Sudden Brake Line Failure

November 4, 2010
A fan belt squeaks, a transmission slips and a water pump leaks letting you know that they need attention. But there is one component of a system that is very crucial to your safety that is reluctant to draw attention to itself until it fails catastrophically. This is the brake line.

To get you up to speed on the infrastructure (very basically), your brake system is part mechanical--brake pads, rotors and the like--and part hydraulic--master cylinder, brake calipers and wheel cylinders in the case of shoed brakes. The brake fluid that is used to apply hydraulic pressure to the brakes at each wheel is contained within the brake line.

So when you press on the brake pedal pressure builds up in the master cylinder and that pressure is transmitted to the wheels through the brake lines. It is sort of like pressing the trigger on water gun except a brake system is a closed loop system. Leaks are not a good thing.

The brake lines are made of steel and are located under the vehicle which makes them susceptible to corrosion induced by road salt and other contaminants prevalent on the highway. Whether because of the extended length of time vehicles are staying on the road or the chemicals applied to assist winter driving, brake line failures are happening more often.

In April of 2010 the National Highway Traffic Safety Administration (NHTSA) opened a Preliminary Evaluation to investigate these failures in C&K Series trucks produced from the 1999 to 2003 model years. In a letter to General Motors, NHTSA said there had been 197 reports of brake line failure resulting in three crashes.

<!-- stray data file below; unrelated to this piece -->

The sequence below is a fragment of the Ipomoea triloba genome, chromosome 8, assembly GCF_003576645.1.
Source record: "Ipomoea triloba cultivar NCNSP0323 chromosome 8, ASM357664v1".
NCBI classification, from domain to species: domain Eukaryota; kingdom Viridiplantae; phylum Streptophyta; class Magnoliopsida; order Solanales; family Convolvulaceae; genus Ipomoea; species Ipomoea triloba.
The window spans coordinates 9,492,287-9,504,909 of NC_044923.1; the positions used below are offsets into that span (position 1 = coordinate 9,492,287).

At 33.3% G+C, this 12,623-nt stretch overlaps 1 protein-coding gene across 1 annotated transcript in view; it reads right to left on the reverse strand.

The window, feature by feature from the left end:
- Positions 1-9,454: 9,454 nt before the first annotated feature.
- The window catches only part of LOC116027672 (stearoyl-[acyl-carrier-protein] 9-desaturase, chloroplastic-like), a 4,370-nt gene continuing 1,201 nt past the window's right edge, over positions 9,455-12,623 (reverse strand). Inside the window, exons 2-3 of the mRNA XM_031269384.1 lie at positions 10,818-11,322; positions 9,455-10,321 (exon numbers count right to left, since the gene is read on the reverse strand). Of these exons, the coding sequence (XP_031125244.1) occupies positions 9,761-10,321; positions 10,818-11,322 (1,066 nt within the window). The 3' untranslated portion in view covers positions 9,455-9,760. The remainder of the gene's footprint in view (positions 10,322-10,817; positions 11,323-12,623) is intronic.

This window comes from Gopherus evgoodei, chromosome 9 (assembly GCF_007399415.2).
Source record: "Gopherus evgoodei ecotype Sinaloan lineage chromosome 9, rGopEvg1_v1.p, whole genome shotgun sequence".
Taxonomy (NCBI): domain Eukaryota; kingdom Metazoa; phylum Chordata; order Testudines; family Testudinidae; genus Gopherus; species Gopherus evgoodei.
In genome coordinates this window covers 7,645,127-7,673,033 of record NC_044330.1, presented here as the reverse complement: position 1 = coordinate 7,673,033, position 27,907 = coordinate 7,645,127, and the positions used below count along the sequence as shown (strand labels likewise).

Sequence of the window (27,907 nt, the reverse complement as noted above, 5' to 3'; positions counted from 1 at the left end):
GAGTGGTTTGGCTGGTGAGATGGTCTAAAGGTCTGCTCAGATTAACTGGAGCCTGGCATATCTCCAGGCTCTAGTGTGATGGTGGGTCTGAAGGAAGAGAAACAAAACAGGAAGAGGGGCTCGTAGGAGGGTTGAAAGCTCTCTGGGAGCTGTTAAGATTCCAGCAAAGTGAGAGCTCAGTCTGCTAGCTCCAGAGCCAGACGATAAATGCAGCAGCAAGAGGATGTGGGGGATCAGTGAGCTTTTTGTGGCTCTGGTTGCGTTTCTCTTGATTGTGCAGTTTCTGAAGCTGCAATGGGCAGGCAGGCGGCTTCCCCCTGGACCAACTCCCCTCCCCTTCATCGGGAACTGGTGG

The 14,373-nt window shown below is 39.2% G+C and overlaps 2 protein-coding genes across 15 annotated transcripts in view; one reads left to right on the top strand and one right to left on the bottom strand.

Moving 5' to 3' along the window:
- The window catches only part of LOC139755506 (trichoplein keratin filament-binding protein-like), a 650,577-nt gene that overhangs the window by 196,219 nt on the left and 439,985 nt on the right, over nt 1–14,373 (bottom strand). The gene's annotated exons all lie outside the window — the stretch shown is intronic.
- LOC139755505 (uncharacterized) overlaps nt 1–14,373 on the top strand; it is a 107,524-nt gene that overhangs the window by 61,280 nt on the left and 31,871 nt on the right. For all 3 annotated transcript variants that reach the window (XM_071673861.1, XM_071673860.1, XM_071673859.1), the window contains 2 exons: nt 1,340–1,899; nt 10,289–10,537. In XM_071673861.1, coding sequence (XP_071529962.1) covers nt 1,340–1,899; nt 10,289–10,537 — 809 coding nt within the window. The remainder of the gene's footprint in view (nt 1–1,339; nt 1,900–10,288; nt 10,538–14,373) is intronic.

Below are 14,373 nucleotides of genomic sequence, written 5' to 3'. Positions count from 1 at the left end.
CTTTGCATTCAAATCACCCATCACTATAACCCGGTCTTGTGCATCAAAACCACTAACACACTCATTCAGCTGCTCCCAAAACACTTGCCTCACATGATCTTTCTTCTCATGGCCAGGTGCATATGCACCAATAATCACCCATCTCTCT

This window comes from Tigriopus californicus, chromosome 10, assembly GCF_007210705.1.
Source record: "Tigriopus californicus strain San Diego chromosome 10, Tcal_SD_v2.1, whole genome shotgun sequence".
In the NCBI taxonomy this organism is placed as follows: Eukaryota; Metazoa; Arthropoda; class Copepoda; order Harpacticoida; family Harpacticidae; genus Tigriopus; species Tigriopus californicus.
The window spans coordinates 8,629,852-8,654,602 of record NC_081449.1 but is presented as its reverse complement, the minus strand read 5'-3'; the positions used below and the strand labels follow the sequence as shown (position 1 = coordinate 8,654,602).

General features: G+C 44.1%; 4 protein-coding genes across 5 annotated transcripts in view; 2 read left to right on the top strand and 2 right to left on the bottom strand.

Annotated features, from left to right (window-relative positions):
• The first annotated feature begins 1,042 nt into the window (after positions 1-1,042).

The trouble with sudden brake line failure is that there is rarely a warning. If the line is “weeping” an alert operator may become suspicious when brake fluid has to be added or the brake warning light on the dash lights up. At this point, you should have all the lines inspected and check for leaks at each wheel and around the perimeter of the vehicle. Brake fluid is clear and oily but will appear black as it discolors the pavement.

The lines are often hidden from the view of even a vigilant technician. There is no way to test the integrity of brake lines and they are too expensive to replace on a preventative maintenance basis. The same reason that makes them hard to evaluate--their inaccessibility--makes them labor intensive to replace. In some applications, brake line replacement jobs can cost more than $1,000.

If a brake line has ruptured pumping the brakes may not help. The National Safety Council's detailed instructions for handling your car when its brakes fail are available at link listed below. The first thing to remember is to try not to panic.

[NHTSA & National Safety Council

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